Retirement Investing: 7 Ways to Protect Your Retirement from Investment Frauds

Protection from Investment Fraud

Selling bogus investment products to older Americans is big business, with an estimated $2.9 billion worth of retirement investing losses being attributed to financial elder abuse annually.

It’s a common scenario: You receive an email, letter or phone call promising easy money or dire consequences. If it sounds too good to be true, that’s because it probably is. Financial fraud schemes are an all-too-common way older Americans are scammed out of financial assets that are critical to their retirement stability.

“You’ve got to be really cautious and suspicious of what seems too good to be true,” says Florida-based Attorney Mitchell Kitroser, of the firm Mitchell I. Kitroser, P.A. “It’s human nature that we all want something for nothing, and in a lot of these cases, particularly with older people, they want to think they’ll have enough money for retirement and still have a legacy for their children, and [people] will prey on that.”

Fraud solicitation is just one way older people are scammed. They’re also targeted by investors, who promise unrealistic or guaranteed returns, as well as their own family members, who may feel entitled to their money.

Here are 7 ways to protect your retirement from investment frauds:

1. Protecting Yourself from Investment Fraud — Know the Facts About Investment Returns

Many older Americans are particularly vulnerable because they often lack an understanding of reasonable returns on retirement investing, making them targets for fraudulent pitches.

More than 40% of people surveyed found an annual return of 110% for an investment to be appealing, and 43% found “fully guaranteed” investments to be appealing, even though annual returns over 100% are highly unlikely and virtually no investment is riskless, according to data from a 2012 survey on financial fraud by the Financial Industry Regulatory Authority (FINRA).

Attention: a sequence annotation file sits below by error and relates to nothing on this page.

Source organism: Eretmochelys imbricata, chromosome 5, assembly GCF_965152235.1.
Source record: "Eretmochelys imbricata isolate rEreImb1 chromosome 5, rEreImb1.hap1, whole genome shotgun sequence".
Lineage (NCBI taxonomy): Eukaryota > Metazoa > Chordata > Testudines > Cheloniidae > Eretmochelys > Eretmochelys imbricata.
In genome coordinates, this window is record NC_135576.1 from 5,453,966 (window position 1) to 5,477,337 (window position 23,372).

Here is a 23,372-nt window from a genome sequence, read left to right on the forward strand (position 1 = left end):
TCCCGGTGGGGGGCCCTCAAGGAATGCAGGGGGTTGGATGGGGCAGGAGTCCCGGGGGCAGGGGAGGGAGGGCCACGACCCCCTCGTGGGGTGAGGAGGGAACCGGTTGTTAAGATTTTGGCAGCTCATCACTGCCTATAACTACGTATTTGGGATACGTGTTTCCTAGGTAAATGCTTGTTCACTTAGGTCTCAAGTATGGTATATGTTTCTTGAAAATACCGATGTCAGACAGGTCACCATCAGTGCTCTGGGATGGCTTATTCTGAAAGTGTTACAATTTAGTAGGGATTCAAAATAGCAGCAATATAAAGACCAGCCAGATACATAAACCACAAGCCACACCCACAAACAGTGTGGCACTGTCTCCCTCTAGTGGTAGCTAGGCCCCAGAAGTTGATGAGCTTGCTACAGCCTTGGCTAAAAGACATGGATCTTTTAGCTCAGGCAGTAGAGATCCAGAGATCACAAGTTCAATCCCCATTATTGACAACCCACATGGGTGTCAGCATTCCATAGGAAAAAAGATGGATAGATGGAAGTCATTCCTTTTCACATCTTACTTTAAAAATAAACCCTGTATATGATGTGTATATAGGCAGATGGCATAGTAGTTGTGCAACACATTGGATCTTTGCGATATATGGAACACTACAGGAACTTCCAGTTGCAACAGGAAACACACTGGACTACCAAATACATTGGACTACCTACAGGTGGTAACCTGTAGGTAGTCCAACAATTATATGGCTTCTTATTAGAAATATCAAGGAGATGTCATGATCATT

Inflated returns and guarantees are common pitches of fraudsters.

2. Be Wary of a Hard Sell and Get a Second Opinion

Before making any investment, you should get a second opinion from a trusted advisor, lawyer or accountant, says Kitroser, who specializes in a variety of practice areas, including elder financial exploitation.

“If you go to an investment advisor and he says you need to buy an annuity, the right response should be, ‘Tell me why’ and ‘I want to share it with a different advisor to weigh my options.’ There is nothing wrong with saying let me think about it. Anyone who says you must do this right now is probably scamming you. There’s no investment that can’t wait.”

Maryland-based Attorney Ron Landsman, of the firm Ron M. Landsman, P.A., agrees that immediacy is a red flag for fraudulent investor schemes.

“If you have to decide today, don’t,” Landsman says. “Go slow [and] check with someone else you trust.”

Understanding the warning signs and getting a second opinion can help save you from a scam that might just deplete your retirement savings.

3. Protect Yourself from Investment Frauds — Keep Your Social Security Number and Account Information to Yourself